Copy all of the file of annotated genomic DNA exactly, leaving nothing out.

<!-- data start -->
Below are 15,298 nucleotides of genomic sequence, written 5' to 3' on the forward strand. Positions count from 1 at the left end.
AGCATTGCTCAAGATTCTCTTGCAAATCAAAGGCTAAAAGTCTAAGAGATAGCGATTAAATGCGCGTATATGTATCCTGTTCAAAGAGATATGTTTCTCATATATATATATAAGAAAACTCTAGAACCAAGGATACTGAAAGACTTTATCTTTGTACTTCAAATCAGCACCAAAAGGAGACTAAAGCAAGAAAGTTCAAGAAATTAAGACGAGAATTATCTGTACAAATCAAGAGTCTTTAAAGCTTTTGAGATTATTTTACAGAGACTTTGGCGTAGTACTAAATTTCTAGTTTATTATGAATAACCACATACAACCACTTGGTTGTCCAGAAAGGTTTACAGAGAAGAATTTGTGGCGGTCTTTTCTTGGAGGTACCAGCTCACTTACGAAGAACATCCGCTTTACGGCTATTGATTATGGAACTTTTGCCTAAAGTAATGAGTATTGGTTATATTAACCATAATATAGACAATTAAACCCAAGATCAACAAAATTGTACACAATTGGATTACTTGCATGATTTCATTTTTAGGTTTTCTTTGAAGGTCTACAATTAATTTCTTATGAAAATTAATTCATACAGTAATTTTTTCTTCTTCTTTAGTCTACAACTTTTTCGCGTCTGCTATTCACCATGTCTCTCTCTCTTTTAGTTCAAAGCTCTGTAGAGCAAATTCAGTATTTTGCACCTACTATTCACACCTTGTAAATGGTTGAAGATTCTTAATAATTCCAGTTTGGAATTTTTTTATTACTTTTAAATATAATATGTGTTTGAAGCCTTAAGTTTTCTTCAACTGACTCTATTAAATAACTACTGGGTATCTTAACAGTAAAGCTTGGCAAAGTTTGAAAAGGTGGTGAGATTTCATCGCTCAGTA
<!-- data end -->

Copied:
Below are 15,298 nucleotides of genomic sequence, written 5' to 3' on the forward strand. Positions count from 1 at the left end.
AGCATTGCTCAAGATTCTCTTGCAAATCAAAGGCTAAAAGTCTAAGAGATAGCGATTAAATGCGCGTATATGTATCCTGTTCAAAGAGATATGTTTCTCATATATATATATAAGAAAACTCTAGAACCAAGGATACTGAAAGACTTTATCTTTGTACTTCAAATCAGCACCAAAAGGAGACTAAAGCAAGAAAGTTCAAGAAATTAAGACGAGAATTATCTGTACAAATCAAGAGTCTTTAAAGCTTTTGAGATTATTTTACAGAGACTTTGGCGTAGTACTAAATTTCTAGTTTATTATGAATAACCACATACAACCACTTGGTTGTCCAGAAAGGTTTACAGAGAAGAATTTGTGGCGGTCTTTTCTTGGAGGTACCAGCTCACTTACGAAGAACATCCGCTTTACGGCTATTGATTATGGAACTTTTGCCTAAAGTAATGAGTATTGGTTATATTAACCATAATATAGACAATTAAACCCAAGATCAACAAAATTGTACACAATTGGATTACTTGCATGATTTCATTTTTAGGTTTTCTTTGAAGGTCTACAATTAATTTCTTATGAAAATTAATTCATACAGTAATTTTTTCTTCTTCTTTAGTCTACAACTTTTTCGCGTCTGCTATTCACCATGTCTCTCTCTCTTTTAGTTCAAAGCTCTGTAGAGCAAATTCAGTATTTTGCACCTACTATTCACACCTTGTAAATGGTTGAAGATTCTTAATAATTCCAGTTTGGAATTTTTTTATTACTTTTAAATATAATATGTGTTTGAAGCCTTAAGTTTTCTTCAACTGACTCTATTAAATAACTACTGGGTATCTTAACAGTAAAGCTTGGCAAAGTTTGAAAAGGTGGTGAGATTTCATCGCTCAGTA